On Wednesday mornings in Nogales, Arizona, 15 or 20 people convene at the Mariposa Family Learning Center, work boots on, gloves in hand. They’re part of the Nogales Garden Club, a casual, social group of backyard gardeners that convene once a week to talk, eat, share gardening advice, and, as of late, help others with their own backyard gardens.
This is just one project of the Mariposa Community Health Center (MCHC), a nonprofit organization working to increase community health in this border town. In 2012, the health center started a local food system initiative, known as Cosechando Bienestar (translated as Harvesting Wellbeing). While its programs operate only in Santa Cruz County and Nogales, Arizona, some gardening programs attract participants from Mexico and outside Santa Cruz County, said Matthew Fornoff, Food System and Policy Specialist for MCHC.
Cosechando Bienestar “is a collaboration funded by a three-year grant from the USDA Community Food Program. Its purpose is to connect local residents with local food producers to increase the consumption of fresh, healthy foods. The initiative promotes development of a local food system as something key to both health and economic development. Our success will only be as strong as our partnerships,” said Susan Kunz, Chief of the Health and Wellness Department at Mariposa Community Health Center.
MCHC is working with lead partner Avalon Organic Gardens in Tumacácori to provide local residents with training every week at Avalon Gardens through the Community Garden Leaders program. After attending 13 training sessions at Avalon, participants will put their new knowledge and skills to work back to Nogales, working on projects ranging from helping neighbors to install and improve gardens, to working with schools and churches, and communicating food production information through the media. Fornoff said participants range in age from 40 to 60. As of January, 10 individuals had completed the training and started their community outreach projects.
Cosechando Bienestar was also integral in getting the Nogales Farmers’ Market up and running. After about six months of planning, getting community input, and creating an advisory committee, the Mercado officially opened in early April 2013.
“We’ve had about 40 unique vendors sell at the market — everything from farmer-producers to small home businesses and backyard gardeners. As part of the original plan, the Mercado became qualified to accept SNAP benefits, Farmers’ Market Nutrition Program benefits, and Women, Infant, and Children (WIC) Cash Value Vouchers. We’ve been lucky to have strong support from some key vendors who provide high-quality product and who agreed to stick with us every week through the slow start-up months. Now, we’re at a point where we have eight to 10 vendors every week,” Fornoff said.
Customers are primarily Hispanic residents of Nogales. By accepting WIC and SNAP benefits, the Mercado tries to serve lower-income residents while also reaching out to higher-earning people who can help support the vendors, Fornoff said.
Public awareness about the Mercado is continuing to grow and community support seems strong, but they still need people to come out and support the vendors every week, Fornoff said. Interest has slowed down, possibly due to the weather and the holiday-season interruption, as well as the fact that it gets darker earlier—the Mercado runs from 3 to 6 p.m.—giving shoppers a shorter window.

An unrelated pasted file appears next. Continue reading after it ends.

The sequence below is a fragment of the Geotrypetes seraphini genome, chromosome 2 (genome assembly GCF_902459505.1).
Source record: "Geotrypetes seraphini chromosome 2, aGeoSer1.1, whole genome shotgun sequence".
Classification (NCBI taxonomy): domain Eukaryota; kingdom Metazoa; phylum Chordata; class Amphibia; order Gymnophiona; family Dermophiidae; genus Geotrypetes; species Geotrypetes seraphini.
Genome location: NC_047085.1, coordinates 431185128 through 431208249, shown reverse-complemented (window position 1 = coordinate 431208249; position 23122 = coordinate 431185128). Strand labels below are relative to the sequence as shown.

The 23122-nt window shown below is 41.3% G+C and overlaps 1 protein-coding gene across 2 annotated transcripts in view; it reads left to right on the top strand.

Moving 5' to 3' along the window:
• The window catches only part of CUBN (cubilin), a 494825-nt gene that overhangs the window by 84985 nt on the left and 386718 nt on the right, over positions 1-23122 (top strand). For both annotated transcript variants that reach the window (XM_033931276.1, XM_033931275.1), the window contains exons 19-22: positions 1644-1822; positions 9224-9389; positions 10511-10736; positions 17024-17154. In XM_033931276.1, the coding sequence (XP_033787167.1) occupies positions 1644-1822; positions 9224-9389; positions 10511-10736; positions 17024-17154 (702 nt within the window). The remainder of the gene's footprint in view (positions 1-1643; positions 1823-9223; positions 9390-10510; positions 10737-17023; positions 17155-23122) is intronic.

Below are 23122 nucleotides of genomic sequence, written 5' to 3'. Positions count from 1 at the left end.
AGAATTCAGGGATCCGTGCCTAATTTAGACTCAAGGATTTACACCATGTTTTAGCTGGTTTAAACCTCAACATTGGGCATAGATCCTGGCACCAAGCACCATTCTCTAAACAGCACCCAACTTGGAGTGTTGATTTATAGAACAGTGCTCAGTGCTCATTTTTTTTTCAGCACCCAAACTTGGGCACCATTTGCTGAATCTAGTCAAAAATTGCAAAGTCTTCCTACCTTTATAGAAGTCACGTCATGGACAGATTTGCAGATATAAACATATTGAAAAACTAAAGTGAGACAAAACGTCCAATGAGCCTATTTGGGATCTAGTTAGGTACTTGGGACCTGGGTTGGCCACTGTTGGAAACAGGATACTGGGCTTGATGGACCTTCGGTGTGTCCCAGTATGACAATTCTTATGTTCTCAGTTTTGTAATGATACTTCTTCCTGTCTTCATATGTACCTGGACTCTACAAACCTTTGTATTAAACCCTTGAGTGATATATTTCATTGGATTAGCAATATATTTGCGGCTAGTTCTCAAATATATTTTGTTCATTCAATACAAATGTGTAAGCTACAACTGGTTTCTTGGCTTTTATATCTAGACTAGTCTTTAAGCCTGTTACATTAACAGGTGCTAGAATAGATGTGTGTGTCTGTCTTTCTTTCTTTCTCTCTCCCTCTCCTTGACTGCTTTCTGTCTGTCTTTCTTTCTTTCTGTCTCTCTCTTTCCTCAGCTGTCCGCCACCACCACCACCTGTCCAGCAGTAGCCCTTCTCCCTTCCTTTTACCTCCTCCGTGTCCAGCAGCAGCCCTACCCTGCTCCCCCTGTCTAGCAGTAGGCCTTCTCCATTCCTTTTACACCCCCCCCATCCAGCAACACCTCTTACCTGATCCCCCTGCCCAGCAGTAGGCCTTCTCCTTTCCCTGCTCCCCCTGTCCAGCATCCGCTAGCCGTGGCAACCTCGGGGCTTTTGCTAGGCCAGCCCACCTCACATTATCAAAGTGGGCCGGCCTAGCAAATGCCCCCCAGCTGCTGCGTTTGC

Magdalena Garcia, of Nogales, Sonora, has been particularly active in Cosechando Bienestar programs, selling jamaica flowers and nopales at the Nogales Mercado, participating in the Nogales Garden Club, and taking classes through the Community Garden Leaders project.
“It’s important to me because I like gardening,” she said, adding that some of her interests include planting garlic, corn, and lettuce, and making compost for fruit trees.
As part of their efforts to support access to healthy foods, Cosechando Bienestar also supports entrepreneurial food-related businesses, with Nogales Community Development as the lead partner. They provide business start-up and financial education, as well as small business loans.
Fornoff said MCHC recently started developing a local food policy council to help Nogales become a community that supports residents’ rights and abilities at a policy level to produce their own food, sell that food locally, and improve their individual and community health. The council is working to engage community leaders and stakeholders in facilitated discussions that will lead to the formation of an organized group that can take on this task.
MCHC also sees its work as directly serving the goal of fighting many diet-related diseases facing their constituents—most notably, individuals living with diabetes. With help from consortium partners, MCHC developed a series of educational classes for diabetics. After attending a few of these classes, an individual qualifies for a special “healthier” food box through the Nogales Community Food Bank, Fornoff said.
The local food movement in Nogales is just getting off the ground, Fornoff said. “Before working here, I spent a couple years working in local food projects around Tucson, where these efforts have been going on for decades. In Nogales, to me this seems all brand new—particularly the concepts of local food systems and local food policy,” he said. “It seems the local food ‘movement’ is just reaching Nogales now with this program and a few others, so we’re starting everything pretty much from scratch.” ✜
Mariposa Community Health Center. 1852 N. Mastick Way, Nogales. 520.375.6050. MariposaCHC.net
Jonathon Shacat has covered news and features along the U.S.-Mexico border in both Arizona and Sonora for more than six years.